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Curr Biol ; 28(4): 616-622.e1, 2018 02 19.
Artigo em Inglês | MEDLINE | ID: mdl-29398221


Cyanobacteria were the ultimate ancestor of all plastids and, for much of Earth's history, the only source of biogenic oxygen and a major source of fixed carbon and nitrogen. One cyanobacterial clade, subsections IV+V, is characterized by multicellularity and cell differentiation, with many members bearing specialized nitrogen-fixing (or diazotrophic) heterocysts and encysting akinetes [1-3]. Molecular clock estimates of the divergence time of this clade are highly variable, ranging from ∼2,000 Ma (mega-annum) [4-9] to ∼500 Ma [10]. The older estimates are invariably calibrated by putative akinete fossils from Paleoproterozoic-Mesoproterozoic rocks around 2,100-1,400 Ma [3, 11, 12]. However, the interpretation of these fossils as akinetes has been questioned [13], and the next oldest akinete and heterocyst fossils are ∼410 Ma [14]. Thus, the scarcity of reliable heterocystous cyanobacterial fossils significantly hampers our understanding of the evolution of complex multicellularity among cyanobacteria, their role in regulating geochemical cycles in the geological past, and our ability to calibrate cyanobacterial molecular clocks. Here, we report Tonian (∼1,000-720 Ma) filamentous cyanobacteria that are characterized by large cells, binary fission (for filament elongation), hormogonia (for asexual reproduction and dispersal), probable akinetes (for survival in adverse conditions), and by implication, diazotrophic heterocysts. The new fossils provide a minimum age calibration on the divergence of subsections IV+V and place a firm constraint on the evolution of akinetes and heterocysts.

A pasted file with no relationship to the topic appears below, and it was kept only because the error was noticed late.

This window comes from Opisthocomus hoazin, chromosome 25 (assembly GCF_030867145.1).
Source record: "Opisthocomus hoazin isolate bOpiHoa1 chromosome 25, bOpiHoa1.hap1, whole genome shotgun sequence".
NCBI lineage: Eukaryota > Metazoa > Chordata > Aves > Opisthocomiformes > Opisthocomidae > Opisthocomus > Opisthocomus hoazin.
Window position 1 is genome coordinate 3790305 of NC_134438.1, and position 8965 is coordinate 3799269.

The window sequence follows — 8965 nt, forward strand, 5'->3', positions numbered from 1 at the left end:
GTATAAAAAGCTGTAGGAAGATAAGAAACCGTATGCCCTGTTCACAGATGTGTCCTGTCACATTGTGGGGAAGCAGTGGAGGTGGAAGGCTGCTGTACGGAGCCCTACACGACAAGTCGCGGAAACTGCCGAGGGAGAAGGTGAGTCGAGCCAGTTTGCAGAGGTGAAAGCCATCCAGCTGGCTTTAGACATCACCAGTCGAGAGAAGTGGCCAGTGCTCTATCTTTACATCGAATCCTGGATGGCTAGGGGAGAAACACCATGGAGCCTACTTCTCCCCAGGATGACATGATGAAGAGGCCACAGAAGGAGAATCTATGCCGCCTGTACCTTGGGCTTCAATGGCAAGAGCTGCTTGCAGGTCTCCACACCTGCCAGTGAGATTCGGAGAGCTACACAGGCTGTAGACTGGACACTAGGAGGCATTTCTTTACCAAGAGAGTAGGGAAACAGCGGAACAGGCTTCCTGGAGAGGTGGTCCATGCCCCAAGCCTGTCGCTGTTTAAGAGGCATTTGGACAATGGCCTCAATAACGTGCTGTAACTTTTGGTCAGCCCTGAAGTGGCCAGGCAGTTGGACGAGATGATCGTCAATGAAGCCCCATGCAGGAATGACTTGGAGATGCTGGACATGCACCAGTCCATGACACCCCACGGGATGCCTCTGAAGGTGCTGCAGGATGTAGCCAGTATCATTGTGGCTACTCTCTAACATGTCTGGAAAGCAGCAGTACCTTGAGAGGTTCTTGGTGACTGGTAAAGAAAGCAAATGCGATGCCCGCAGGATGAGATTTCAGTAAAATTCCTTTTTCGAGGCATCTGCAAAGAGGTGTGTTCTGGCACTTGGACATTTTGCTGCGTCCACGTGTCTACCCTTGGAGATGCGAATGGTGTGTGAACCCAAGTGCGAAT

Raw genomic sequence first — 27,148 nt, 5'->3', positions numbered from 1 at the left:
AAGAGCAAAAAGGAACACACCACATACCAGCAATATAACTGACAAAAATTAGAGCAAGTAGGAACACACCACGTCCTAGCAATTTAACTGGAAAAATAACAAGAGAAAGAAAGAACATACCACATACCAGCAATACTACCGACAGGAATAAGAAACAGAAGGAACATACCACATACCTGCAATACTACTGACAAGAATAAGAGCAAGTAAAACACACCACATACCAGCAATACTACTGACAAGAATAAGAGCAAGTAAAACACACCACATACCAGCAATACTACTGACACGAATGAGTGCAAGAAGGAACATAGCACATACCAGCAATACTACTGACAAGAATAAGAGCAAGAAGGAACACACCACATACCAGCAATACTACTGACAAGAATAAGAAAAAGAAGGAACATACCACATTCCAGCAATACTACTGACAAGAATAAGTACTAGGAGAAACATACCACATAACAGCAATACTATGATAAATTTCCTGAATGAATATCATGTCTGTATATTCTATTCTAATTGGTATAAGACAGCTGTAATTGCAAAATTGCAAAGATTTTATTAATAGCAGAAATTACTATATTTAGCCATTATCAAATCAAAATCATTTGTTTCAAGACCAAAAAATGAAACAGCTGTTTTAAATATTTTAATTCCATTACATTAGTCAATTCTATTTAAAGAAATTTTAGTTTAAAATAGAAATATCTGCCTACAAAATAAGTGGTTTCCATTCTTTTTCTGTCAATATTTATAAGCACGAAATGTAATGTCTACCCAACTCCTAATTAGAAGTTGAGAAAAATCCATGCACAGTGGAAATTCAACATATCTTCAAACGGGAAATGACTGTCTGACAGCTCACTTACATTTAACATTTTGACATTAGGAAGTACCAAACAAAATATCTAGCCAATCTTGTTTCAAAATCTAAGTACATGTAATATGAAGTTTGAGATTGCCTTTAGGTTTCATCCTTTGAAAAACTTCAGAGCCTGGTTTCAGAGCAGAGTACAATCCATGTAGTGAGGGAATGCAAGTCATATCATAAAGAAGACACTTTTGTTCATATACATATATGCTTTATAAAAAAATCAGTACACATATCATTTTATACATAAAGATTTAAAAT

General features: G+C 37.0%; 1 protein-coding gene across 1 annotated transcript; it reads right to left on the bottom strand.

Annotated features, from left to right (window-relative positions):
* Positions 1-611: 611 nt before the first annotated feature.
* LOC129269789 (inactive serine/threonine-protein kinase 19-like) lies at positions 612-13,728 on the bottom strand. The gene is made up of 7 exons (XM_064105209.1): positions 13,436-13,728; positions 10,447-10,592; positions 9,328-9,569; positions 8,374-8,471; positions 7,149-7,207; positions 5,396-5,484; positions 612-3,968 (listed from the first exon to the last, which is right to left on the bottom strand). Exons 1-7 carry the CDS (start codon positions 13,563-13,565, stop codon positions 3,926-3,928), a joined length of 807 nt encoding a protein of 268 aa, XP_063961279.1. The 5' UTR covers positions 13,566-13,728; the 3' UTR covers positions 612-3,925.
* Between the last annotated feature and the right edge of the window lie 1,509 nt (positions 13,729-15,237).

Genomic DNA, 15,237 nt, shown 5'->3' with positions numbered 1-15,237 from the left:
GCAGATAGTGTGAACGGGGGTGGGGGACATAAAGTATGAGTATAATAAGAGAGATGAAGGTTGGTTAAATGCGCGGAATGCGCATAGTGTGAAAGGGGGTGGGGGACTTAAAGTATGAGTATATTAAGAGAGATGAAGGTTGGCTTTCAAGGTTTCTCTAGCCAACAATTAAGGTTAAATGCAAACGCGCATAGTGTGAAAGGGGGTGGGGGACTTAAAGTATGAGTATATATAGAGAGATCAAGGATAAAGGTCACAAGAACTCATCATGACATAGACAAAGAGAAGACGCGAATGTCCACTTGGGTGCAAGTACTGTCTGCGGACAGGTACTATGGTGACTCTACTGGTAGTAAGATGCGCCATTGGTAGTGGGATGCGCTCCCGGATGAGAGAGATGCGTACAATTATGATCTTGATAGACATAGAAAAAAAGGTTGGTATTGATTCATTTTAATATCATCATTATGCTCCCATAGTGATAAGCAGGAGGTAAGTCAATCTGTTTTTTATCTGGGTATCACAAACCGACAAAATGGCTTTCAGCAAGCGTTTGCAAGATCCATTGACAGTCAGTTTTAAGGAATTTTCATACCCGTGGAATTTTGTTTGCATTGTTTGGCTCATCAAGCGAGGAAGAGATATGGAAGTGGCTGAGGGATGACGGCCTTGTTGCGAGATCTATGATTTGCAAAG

Cianobactérias/classificação , Fósseis , Fixação de Nitrogênio , China , Cianobactérias/citologia , Cianobactérias/fisiologia